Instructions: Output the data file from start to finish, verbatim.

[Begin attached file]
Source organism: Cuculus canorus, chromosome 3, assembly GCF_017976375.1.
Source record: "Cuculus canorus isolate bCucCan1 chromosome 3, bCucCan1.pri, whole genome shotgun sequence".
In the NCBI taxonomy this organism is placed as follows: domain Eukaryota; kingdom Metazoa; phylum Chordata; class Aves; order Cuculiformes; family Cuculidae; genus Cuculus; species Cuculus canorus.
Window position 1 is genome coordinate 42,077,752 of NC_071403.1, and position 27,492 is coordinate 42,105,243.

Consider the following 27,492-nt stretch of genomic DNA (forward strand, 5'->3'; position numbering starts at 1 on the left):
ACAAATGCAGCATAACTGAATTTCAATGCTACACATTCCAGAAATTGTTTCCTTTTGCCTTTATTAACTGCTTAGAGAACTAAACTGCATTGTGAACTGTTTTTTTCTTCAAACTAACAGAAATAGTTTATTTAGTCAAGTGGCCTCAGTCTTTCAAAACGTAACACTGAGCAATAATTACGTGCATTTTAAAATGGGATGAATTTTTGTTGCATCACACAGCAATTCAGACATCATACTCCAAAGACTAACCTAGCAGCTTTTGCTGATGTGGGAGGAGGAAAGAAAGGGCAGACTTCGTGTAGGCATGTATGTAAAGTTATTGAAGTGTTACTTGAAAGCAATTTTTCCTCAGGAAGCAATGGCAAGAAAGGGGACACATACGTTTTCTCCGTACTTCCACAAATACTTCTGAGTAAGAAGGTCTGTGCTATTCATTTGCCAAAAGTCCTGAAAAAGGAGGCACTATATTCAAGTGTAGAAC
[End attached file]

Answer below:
Source organism: Cuculus canorus, chromosome 3, assembly GCF_017976375.1.
Source record: "Cuculus canorus isolate bCucCan1 chromosome 3, bCucCan1.pri, whole genome shotgun sequence".
In the NCBI taxonomy this organism is placed as follows: domain Eukaryota; kingdom Metazoa; phylum Chordata; class Aves; order Cuculiformes; family Cuculidae; genus Cuculus; species Cuculus canorus.
Window position 1 is genome coordinate 42,077,752 of NC_071403.1, and position 27,492 is coordinate 42,105,243.

Consider the following 27,492-nt stretch of genomic DNA (forward strand, 5'->3'; position numbering starts at 1 on the left):
ACAAATGCAGCATAACTGAATTTCAATGCTACACATTCCAGAAATTGTTTCCTTTTGCCTTTATTAACTGCTTAGAGAACTAAACTGCATTGTGAACTGTTTTTTTCTTCAAACTAACAGAAATAGTTTATTTAGTCAAGTGGCCTCAGTCTTTCAAAACGTAACACTGAGCAATAATTACGTGCATTTTAAAATGGGATGAATTTTTGTTGCATCACACAGCAATTCAGACATCATACTCCAAAGACTAACCTAGCAGCTTTTGCTGATGTGGGAGGAGGAAAGAAAGGGCAGACTTCGTGTAGGCATGTATGTAAAGTTATTGAAGTGTTACTTGAAAGCAATTTTTCCTCAGGAAGCAATGGCAAGAAAGGGGACACATACGTTTTCTCCGTACTTCCACAAATACTTCTGAGTAAGAAGGTCTGTGCTATTCATTTGCCAAAAGTCCTGAAAAAGGAGGCACTATATTCAAGTGTAGAAC